Public Diplomacy Summit eyes outgoing Chinese firms

By Wu Jin
0 Comment(s)Print E-mail, September 3, 2014
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Dai Bingguo, former state councilor, speaks at the First Yangtze River Public Diplomacy Summit held last Sunday in Jiujiang, Jiangxi Province. []

The suspension of the Myitsone Dam in Myanmar has caused substantial losses to China Power Investment Corporation (CPI Group), the investor of the project, and hopes of resuming the construction, which started in December, 2009, remain slim.

Subtleties in the political situation in Myanmar may be the major element behind the suspension of the dam, but the CPI Group is not the only company that has its overseas projects obstructed. The Shanghai Automobile Industry Corporation's acquisition of Ssang Yong Motor Company in South Korea is another example of the difficulties Chinese companies face when going abroad.

As the world is not so accustomed to China's rapid development, a new round of containment from the foreign countries on the emerging economy will surely hinder domestic companies' efforts in going global, said Chen Jian, China's former deputy minister of commerce.

Chen conveyed his views at the First Yangtze River Public Diplomacy Summit held last Sunday in Jiujiang, Jiangxi Province. The summit held by Renmin University of China in Beijing, and Jiujiang University, Jiujiang, discusses public diplomacy strategies for companies in China with an international outlook.

"But in addition to the external factors, there are a number of internal problems denting the credibility of Chinese enterprises in the overseas market," said Chen.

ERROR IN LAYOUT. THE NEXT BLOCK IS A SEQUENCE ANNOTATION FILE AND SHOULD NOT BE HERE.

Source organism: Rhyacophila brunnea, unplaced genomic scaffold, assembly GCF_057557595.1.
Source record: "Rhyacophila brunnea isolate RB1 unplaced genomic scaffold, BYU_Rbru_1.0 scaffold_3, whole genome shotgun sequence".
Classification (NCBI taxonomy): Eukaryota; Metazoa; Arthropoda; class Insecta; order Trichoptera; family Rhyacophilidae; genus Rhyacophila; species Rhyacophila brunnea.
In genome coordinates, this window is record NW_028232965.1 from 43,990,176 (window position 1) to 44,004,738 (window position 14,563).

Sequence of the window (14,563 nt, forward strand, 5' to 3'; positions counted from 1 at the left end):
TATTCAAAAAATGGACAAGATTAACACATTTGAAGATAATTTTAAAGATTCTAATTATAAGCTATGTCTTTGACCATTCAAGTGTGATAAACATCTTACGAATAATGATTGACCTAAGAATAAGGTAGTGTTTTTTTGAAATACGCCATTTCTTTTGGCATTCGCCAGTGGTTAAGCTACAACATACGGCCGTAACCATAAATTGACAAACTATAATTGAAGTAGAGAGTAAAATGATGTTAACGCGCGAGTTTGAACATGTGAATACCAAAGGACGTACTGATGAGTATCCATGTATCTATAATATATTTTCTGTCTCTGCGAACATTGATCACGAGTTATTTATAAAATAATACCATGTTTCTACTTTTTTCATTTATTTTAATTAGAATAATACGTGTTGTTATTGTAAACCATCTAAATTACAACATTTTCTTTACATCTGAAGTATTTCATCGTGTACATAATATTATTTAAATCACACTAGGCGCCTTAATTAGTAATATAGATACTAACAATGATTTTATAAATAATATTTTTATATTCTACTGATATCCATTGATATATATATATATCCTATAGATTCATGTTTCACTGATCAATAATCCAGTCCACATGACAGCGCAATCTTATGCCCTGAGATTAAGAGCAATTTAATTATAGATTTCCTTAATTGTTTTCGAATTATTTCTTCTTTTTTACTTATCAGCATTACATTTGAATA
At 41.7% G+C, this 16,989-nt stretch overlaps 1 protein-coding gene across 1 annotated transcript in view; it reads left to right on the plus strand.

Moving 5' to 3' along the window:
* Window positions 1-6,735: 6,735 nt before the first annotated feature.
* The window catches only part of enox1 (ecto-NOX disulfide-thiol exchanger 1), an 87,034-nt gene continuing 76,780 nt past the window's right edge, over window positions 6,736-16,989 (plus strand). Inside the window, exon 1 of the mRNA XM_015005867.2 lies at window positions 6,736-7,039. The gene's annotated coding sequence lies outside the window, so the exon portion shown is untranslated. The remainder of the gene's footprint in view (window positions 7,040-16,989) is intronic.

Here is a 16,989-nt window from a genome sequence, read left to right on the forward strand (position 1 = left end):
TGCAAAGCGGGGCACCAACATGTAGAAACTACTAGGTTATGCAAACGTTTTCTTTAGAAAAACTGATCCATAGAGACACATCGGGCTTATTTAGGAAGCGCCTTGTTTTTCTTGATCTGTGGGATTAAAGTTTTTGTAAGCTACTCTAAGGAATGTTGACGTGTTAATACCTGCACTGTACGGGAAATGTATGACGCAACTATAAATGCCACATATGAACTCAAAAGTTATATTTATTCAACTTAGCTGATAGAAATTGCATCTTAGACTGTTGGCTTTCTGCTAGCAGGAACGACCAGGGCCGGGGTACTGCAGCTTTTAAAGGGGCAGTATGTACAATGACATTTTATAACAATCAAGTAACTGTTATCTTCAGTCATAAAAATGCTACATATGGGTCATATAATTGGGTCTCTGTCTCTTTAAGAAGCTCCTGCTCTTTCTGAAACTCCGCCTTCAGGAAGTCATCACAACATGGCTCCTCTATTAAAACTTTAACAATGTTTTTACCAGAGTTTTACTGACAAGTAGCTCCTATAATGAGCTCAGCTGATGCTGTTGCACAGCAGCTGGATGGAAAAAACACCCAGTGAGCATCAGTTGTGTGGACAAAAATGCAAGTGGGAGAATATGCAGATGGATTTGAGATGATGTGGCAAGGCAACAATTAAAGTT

"Chinese enterprises sometimes are seen to be less aware and compliant in terms of legal, social and moral accountabilities. Some of them are short-sighted and don't have a spirit of teamwork. Their management and operation are unspecified and a lack of self-discipline leads them into bribery and other offenses," Chen explained.

Chen's remark was echoed by Zhou Xinyu, a senior researcher from the Center for Public Diplomacy Studies at Beijing Foreign Studies University. In spite of changing political situations, domestic companies should learn more before setting out to target countries to reduce investment risks, Zhu said.

A dispute between ZTE Corporation and African workers exemplified Zhou's point. The African workers refused to work at the construction site of ZTE Corp's shaft furnace because the company did not build a flush toilet, which was required by the local law in high-rise scaffolds.

"The process for a company going abroad is actually the internationalization of its staff," Zhou said.

According to Zhao Qizheng, former minister of the State Council Information Office, a charm offensive is important for firms going global.

"Public diplomacy is about cosmetics rather than a surgical knife as it can powder a face but cannot change its features. The air of cultivated people can seldom be worn by the nouveau riche wherever they go," Zhao said.

But despite these issues of self-discipline and cultivation, there are brownie points which can be easily added to outbound firms to win favors.

Huang Youyi, former deputy president of the China International Publishing Group (CIPG), said business leaders in China should change their writing style from official reports to something more interesting for the overseas audience, helping their speeches bridge rather than widen the gap between the countries.

"It is useless to write that companies are under the auspices of governments, which is prioritized in Chinese speeches," he said, "In many foreign countries, business people favor private firms as partners rather than government-funded ones."

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